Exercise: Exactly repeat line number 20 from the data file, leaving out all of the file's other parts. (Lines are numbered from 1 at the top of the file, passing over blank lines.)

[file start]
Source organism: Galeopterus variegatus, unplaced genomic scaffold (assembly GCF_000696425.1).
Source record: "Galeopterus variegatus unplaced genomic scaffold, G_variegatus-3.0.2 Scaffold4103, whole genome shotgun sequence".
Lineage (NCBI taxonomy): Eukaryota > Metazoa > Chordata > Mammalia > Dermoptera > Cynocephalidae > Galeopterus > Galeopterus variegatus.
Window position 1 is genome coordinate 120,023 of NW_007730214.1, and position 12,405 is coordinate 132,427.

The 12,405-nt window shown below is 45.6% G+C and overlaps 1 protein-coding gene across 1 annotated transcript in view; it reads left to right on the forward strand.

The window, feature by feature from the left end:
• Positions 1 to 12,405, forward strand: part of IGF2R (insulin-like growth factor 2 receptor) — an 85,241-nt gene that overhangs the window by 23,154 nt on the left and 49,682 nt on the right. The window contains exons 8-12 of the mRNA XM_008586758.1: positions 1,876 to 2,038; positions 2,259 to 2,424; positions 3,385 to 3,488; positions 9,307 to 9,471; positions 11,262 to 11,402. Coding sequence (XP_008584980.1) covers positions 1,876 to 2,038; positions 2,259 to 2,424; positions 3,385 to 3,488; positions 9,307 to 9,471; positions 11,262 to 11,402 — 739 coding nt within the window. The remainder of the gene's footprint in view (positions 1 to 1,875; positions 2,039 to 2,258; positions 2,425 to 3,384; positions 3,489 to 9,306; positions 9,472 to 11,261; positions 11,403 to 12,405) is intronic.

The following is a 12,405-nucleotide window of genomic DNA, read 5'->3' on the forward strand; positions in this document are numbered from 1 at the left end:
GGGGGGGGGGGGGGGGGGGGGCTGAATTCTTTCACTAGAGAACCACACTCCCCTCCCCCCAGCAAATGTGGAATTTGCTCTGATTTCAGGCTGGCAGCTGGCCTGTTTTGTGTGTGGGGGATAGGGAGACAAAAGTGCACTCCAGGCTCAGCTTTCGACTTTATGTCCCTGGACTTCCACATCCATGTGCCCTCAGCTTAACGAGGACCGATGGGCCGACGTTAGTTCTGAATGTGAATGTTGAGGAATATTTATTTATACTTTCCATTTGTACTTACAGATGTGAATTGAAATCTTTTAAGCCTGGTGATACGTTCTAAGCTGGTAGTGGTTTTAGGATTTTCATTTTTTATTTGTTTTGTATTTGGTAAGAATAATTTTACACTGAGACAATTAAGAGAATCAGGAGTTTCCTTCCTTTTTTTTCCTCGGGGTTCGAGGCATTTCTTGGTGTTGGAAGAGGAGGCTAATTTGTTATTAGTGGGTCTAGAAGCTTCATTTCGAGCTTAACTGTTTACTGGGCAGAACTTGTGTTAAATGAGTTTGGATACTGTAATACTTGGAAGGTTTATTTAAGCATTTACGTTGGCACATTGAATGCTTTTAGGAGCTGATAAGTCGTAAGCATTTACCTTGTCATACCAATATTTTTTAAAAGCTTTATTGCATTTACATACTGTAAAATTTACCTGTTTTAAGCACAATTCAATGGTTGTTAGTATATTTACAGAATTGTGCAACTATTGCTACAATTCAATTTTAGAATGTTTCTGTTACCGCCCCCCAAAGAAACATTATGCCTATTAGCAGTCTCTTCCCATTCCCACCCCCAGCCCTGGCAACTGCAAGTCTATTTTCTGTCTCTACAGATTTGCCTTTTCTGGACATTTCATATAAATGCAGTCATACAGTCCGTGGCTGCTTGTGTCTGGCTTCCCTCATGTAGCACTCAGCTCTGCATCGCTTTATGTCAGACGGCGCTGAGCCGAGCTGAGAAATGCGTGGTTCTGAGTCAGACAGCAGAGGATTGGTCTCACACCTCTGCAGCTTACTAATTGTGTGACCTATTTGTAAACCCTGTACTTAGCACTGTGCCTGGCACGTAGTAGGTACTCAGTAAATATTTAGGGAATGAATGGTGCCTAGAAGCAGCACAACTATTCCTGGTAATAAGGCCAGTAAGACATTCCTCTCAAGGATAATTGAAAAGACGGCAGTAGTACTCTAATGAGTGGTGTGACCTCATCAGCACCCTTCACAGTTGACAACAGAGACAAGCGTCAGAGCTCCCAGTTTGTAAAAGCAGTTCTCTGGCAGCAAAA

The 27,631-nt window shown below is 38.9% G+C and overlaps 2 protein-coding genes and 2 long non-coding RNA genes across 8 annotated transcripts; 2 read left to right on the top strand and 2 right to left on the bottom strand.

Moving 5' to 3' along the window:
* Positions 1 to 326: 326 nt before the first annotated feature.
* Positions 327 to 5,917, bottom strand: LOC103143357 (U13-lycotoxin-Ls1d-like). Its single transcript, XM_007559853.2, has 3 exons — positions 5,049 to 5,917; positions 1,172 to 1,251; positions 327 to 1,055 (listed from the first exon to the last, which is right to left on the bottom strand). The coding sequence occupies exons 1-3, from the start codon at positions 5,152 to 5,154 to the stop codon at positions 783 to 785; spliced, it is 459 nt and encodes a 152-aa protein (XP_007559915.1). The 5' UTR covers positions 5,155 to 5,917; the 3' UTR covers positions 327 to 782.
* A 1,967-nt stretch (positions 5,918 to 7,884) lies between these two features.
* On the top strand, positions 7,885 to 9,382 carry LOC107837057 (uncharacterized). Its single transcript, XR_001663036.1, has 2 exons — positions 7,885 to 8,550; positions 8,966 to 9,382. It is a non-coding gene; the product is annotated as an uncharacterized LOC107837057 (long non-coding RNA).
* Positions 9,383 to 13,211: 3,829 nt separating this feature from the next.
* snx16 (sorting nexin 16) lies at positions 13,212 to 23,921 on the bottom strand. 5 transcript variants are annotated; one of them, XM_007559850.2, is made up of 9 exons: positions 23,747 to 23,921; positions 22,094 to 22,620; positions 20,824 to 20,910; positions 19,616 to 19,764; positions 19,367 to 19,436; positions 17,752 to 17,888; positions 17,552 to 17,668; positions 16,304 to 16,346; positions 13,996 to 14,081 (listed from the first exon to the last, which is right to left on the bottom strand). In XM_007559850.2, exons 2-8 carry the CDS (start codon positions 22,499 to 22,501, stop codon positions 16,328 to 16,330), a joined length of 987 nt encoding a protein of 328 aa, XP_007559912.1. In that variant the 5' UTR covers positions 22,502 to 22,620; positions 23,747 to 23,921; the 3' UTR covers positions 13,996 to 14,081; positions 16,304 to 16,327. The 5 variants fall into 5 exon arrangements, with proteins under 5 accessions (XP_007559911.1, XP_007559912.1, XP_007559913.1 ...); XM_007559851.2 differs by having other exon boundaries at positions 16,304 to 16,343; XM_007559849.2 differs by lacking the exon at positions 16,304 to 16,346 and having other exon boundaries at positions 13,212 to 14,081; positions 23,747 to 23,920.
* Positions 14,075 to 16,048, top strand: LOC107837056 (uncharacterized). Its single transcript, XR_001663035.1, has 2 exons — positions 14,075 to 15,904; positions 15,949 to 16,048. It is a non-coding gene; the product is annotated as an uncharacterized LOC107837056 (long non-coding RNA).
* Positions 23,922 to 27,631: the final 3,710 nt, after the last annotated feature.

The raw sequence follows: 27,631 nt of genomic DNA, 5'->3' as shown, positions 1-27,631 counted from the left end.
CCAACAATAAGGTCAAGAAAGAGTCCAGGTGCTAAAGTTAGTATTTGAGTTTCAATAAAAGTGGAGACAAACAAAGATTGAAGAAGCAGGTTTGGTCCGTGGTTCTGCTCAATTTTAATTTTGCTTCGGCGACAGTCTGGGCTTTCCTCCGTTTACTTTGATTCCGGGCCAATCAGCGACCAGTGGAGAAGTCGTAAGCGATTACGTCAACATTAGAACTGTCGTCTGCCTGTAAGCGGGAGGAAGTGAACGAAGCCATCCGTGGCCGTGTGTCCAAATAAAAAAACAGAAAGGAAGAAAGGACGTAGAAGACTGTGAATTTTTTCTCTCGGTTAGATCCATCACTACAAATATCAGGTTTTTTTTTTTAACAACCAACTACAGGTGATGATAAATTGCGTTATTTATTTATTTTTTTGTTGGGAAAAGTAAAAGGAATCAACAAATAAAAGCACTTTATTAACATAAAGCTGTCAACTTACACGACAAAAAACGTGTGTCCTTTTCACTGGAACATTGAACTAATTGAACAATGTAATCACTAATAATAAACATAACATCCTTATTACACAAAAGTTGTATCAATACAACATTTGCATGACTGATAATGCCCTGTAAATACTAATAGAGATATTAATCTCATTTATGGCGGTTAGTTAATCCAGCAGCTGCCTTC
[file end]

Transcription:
The raw sequence follows: 27,631 nt of genomic DNA, 5'->3' as shown, positions 1-27,631 counted from the left end.